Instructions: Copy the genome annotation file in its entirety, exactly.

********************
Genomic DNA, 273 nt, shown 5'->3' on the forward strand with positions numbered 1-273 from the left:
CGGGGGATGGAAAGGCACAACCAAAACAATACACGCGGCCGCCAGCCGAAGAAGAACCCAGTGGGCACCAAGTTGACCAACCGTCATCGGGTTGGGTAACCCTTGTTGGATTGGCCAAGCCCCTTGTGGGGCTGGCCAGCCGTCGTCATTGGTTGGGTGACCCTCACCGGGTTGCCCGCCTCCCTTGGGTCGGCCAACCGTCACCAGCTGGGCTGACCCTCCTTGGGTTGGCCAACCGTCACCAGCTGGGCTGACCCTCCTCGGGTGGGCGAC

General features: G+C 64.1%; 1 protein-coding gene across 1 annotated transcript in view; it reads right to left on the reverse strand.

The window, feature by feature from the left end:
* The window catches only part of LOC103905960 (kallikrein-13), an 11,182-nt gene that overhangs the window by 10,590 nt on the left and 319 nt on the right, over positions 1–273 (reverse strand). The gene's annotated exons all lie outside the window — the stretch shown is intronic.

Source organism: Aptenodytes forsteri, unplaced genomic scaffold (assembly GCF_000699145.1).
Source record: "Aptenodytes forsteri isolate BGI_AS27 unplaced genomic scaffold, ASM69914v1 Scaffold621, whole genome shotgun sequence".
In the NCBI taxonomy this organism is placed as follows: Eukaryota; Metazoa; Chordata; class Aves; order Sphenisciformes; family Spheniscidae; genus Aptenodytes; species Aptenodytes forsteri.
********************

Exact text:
Genomic DNA, 273 nt, shown 5'->3' on the forward strand with positions numbered 1-273 from the left:
CGGGGGATGGAAAGGCACAACCAAAACAATACACGCGGCCGCCAGCCGAAGAAGAACCCAGTGGGCACCAAGTTGACCAACCGTCATCGGGTTGGGTAACCCTTGTTGGATTGGCCAAGCCCCTTGTGGGGCTGGCCAGCCGTCGTCATTGGTTGGGTGACCCTCACCGGGTTGCCCGCCTCCCTTGGGTCGGCCAACCGTCACCAGCTGGGCTGACCCTCCTTGGGTTGGCCAACCGTCACCAGCTGGGCTGACCCTCCTCGGGTGGGCGAC

General features: G+C 64.1%; 1 protein-coding gene across 1 annotated transcript in view; it reads right to left on the reverse strand.

The window, feature by feature from the left end:
* The window catches only part of LOC103905960 (kallikrein-13), an 11,182-nt gene that overhangs the window by 10,590 nt on the left and 319 nt on the right, over positions 1–273 (reverse strand). The gene's annotated exons all lie outside the window — the stretch shown is intronic.

Source organism: Aptenodytes forsteri, unplaced genomic scaffold (assembly GCF_000699145.1).
Source record: "Aptenodytes forsteri isolate BGI_AS27 unplaced genomic scaffold, ASM69914v1 Scaffold621, whole genome shotgun sequence".
In the NCBI taxonomy this organism is placed as follows: Eukaryota; Metazoa; Chordata; class Aves; order Sphenisciformes; family Spheniscidae; genus Aptenodytes; species Aptenodytes forsteri.